Twitter and Facebook postings made or received on a Florida agency’s site would be subject to Florida’s Public Records Law, since all forms of records that are sent or received in connection with official business are a public record. Although the social networking sites provide an opportunity to reach out to constituents using this technology, the practical problem with these sites from an agency’s perspective is whether an agency can really maintain all of the contents qualifying as a public record that is made and received on an agency’s social networking site like Facebook and Twitter to comply with Florida’s Public Records Law.
Since Facebook and Twitter are web-based private companies, Florida’s agencies may be able to control the content and message that the agency makes and posts on these sites; however, the agency cannot control the content that the agency receives from other people’s posts on the agency’s site. Similarly, Florida’s agencies cannot control whether a message posted by a third party is subsequently deleted from the social networking site by the website operator (i.e., Facebook and Twitter) or the posting third party, as both the person posting the message and the social networking site (Facebook and Twitter) have the ability to delete such postings.
A Florida agency maintaining one of these social networking mediums could lose public records because the posting is deleted by forces outside of the agency’s control. Consequently, the agency could technically violate the Public Records Law and state retention and destruction policies by virtue of a third party’s deletion of such information. Additional risks to agencies operating on these sites include inadequate record retention and data protection and significant agency exposure under Florida’s Public Records and Sunshine Law.33
It appears that many agencies are addressing the retention of tweets and posts “made” on their own Twitter and Facebook accounts by either purchasing software that saves these postings onto the agency’s server, by making “hard copies” of their postings, or by simply only posting information that is duplicative of agency emails that are saved on the agency’s servers.
Agencies appear to be adopting institutional controls that include coordination between the agency’s records custodian, and policies within communication departments on who is permitted to “post” on social networking sites on behalf of the agency. These controls may be enough to satisfy the Public Records Law. The trickier issue is how the agency will maintain and store postings the agency receives by third parties on their sites. Will the agency operating the account retain each posting received by the agency as a new record, or can the records be saved cumulatively? Additionally, will the agencies retain the postings by printing out a hard copy, or will the agency invest in technology that enables it to archive and retrieve the postings? Will each posting the agency’s site receives be a separate record that will need to be stored? How will each agency handle negative postings it receives if and when a displeased constituent posts negative comments in connection with agency business on the agency’s site?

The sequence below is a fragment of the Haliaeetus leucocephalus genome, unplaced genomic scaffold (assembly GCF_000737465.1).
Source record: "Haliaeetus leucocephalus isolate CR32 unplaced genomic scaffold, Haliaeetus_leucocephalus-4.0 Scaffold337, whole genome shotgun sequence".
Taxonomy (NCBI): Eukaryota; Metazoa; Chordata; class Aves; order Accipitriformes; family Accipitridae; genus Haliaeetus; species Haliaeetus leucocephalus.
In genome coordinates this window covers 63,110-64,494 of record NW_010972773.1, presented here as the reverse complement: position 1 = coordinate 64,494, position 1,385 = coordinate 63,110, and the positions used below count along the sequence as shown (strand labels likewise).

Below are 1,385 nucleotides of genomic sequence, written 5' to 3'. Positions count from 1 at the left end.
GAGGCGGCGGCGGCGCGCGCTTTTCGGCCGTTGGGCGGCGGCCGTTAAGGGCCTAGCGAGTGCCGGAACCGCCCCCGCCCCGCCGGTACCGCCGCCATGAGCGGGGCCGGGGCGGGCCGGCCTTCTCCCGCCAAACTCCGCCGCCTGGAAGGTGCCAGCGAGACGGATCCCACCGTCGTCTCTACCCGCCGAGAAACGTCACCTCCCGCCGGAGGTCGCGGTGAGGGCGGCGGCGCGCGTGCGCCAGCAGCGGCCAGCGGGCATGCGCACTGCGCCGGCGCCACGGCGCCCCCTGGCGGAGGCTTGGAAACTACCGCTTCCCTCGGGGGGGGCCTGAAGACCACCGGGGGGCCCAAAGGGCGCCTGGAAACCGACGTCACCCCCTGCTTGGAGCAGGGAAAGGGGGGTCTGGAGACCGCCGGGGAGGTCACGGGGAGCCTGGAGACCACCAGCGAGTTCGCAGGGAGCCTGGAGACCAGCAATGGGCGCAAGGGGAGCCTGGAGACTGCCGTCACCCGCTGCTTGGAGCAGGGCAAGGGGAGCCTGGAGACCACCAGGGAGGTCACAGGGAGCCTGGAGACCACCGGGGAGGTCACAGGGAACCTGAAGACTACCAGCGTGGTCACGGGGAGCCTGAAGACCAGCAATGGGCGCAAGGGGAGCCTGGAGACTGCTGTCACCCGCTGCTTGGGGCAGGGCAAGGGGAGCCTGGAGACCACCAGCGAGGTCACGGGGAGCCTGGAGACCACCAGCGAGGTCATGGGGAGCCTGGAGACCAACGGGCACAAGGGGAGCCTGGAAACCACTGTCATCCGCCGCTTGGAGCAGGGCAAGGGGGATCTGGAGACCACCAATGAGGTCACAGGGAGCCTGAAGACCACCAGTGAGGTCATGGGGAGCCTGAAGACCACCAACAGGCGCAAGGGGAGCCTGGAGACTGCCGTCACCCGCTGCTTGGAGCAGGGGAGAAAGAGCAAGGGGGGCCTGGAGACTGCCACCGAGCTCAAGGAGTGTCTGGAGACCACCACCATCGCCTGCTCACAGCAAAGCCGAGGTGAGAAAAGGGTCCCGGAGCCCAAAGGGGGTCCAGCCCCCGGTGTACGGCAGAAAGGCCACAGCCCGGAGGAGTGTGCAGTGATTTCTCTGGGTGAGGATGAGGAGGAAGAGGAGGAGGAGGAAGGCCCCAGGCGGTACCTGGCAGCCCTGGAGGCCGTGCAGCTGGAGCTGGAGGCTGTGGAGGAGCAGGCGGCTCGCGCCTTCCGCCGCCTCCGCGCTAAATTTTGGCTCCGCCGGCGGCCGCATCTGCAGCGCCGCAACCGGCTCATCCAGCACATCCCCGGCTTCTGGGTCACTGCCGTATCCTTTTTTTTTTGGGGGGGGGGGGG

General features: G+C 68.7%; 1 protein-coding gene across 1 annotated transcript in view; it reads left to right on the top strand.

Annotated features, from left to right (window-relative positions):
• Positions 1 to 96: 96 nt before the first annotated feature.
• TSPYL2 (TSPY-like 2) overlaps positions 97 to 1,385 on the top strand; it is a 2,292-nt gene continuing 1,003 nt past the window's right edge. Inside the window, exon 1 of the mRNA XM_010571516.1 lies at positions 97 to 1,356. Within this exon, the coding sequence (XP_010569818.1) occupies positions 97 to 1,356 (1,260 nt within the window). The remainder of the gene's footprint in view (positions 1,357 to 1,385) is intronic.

Even with all the above questions about the agency’s retention, the most difficult and liability filled issue will likely be how agencies will ensure that their individual employees and officials are complying with the Public Records Law when they make and receive postings or tweets on their own personal accounts in connection with official business. How will the agencies ensure the capture of all public records made and received relating to official business from each individual’s sites? How will the individual provide all public records to the agency’s records custodian?
Lots of Questions, Few Solutions